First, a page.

Mel's interweaving of his life story with national events and the accelerating changes in our country around racial issues was eye opening. It makes me realize how insulated I was at Colgate; in that way, the campus was similar to my hometown. His describing going home and attempting to talk with his parents about college and about what he was learning reminded me of my own attempts at doing that.

     I recall the time that it became clear to me that I had to live in two different worlds and would not be able to integrate them. Roy Allen, one of my best buddies, came home with me the summer before our senior year, on our way to work in a mental hospital. His visit was the one bridge across the gap.

     I still feel embarrassed to remember an incident when my parents came for graduation. My dad came with me to Chaplain Bob Smith's house for a party. Champagne was broken out, but my dad would never think of drinking anything alcoholic; so the proceedings were held up while Posey scurried to find a soft drink for him and me. The gap was very wide.

BILL RATLIFF '62
Richmond, IN


World War II stories
. . . On the 50th anniversary of the end of World War II I anticipated that the Scene would remember and honor those loyal sons of Colgate who served and the many who sacrificed their lives so that future generations would be free. I had received in 1995 issues of The Cross and Crescent (Lambda Chi Alpha magazine), The Scroll (Phi Delta Theta magazine) and St. Olaf College Magazine, all of which had done just that.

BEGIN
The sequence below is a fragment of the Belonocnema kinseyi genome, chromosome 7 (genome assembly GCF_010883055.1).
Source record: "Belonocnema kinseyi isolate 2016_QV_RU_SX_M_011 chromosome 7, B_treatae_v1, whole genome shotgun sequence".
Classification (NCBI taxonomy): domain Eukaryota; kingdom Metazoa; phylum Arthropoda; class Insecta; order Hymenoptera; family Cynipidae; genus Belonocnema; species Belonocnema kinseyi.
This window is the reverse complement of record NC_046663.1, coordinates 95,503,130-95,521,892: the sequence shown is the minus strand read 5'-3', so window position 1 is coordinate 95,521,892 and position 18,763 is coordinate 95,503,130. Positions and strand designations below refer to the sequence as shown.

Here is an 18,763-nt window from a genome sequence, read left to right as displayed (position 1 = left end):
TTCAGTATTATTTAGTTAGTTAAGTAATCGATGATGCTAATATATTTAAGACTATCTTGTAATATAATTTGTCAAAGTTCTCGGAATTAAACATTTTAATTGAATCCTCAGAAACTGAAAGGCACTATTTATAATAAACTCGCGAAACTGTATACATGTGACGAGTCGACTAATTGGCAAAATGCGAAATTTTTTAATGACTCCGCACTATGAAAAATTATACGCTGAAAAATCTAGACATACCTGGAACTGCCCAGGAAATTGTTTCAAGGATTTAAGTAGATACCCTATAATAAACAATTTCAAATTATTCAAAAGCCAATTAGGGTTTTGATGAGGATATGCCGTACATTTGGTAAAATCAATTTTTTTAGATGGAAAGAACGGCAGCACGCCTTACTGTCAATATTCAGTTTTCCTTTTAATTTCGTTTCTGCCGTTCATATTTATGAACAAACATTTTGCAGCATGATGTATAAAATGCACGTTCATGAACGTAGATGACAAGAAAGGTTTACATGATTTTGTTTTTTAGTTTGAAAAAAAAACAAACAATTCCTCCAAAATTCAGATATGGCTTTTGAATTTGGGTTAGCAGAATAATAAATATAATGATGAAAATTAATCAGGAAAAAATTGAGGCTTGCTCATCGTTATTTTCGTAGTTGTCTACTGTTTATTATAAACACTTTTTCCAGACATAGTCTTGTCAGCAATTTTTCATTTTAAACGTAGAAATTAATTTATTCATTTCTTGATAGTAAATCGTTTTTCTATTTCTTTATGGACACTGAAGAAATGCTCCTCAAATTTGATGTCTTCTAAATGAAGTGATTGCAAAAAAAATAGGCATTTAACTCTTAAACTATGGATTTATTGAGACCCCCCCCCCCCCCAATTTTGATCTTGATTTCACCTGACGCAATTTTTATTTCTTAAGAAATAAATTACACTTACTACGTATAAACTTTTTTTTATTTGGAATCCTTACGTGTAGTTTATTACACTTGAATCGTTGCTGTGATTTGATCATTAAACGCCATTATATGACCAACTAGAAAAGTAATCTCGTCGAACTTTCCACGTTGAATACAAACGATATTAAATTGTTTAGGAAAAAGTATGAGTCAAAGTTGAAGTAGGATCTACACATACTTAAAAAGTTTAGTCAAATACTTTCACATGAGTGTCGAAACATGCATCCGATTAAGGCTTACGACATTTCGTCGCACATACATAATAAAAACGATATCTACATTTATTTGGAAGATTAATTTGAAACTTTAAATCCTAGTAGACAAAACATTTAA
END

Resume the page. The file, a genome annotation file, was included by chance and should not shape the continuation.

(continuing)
The veteran ranks are thinning. The obituary notices in the Scene for this generation remind us: "USMC WWII"; "Medical Corps 1942-46"; US Army 1942-45"; US Navy 1943-46." Last July Frank Farnsworth (I remember his classes well) wrote to your editor touching on the heroics of some of these men. Frank walked the Hill asking, "Whose woods are these?" I took that walk also, on Memorial Day but some 25 years after I graduated. Why? My son, Conrad '90, was my guide. He had bought white carnations in town and took me up to the cemetery above the campus to place them on the graves of those veterans from his fraternity honor roll.

     It's not too late to tell their stories. Just this year the Naval Institute Press published Sisterhood of Spies by Elizabeth P. McIntosh. A chapter is devoted to Ellery C. Huntington Jr., not All-America quarterback Huntington but Colonel Huntington of World War II OSS. You might start with that story and there must be plenty more.

DON THIEDE '52
Melville, NY


It's the Glee Club
. . . First, thanks to the September Scene for its complimentary and insightful review of the Pep Band's Turn Us Loose, one of the latest Colgate CDs (only $13 at the bookstore). Second, I want to give credit where it is especially due and perhaps sell a few more copies -- the archival "voices from the past" woven into the mix are the all-male University Glee Club of the very late '50s and not the Thirteen from that period.

     All the members of the current Thirteen and Swinging Gates are featured, now, singing together the great Colgate songs on the recording for the first time.

Richard Frank '57
Producer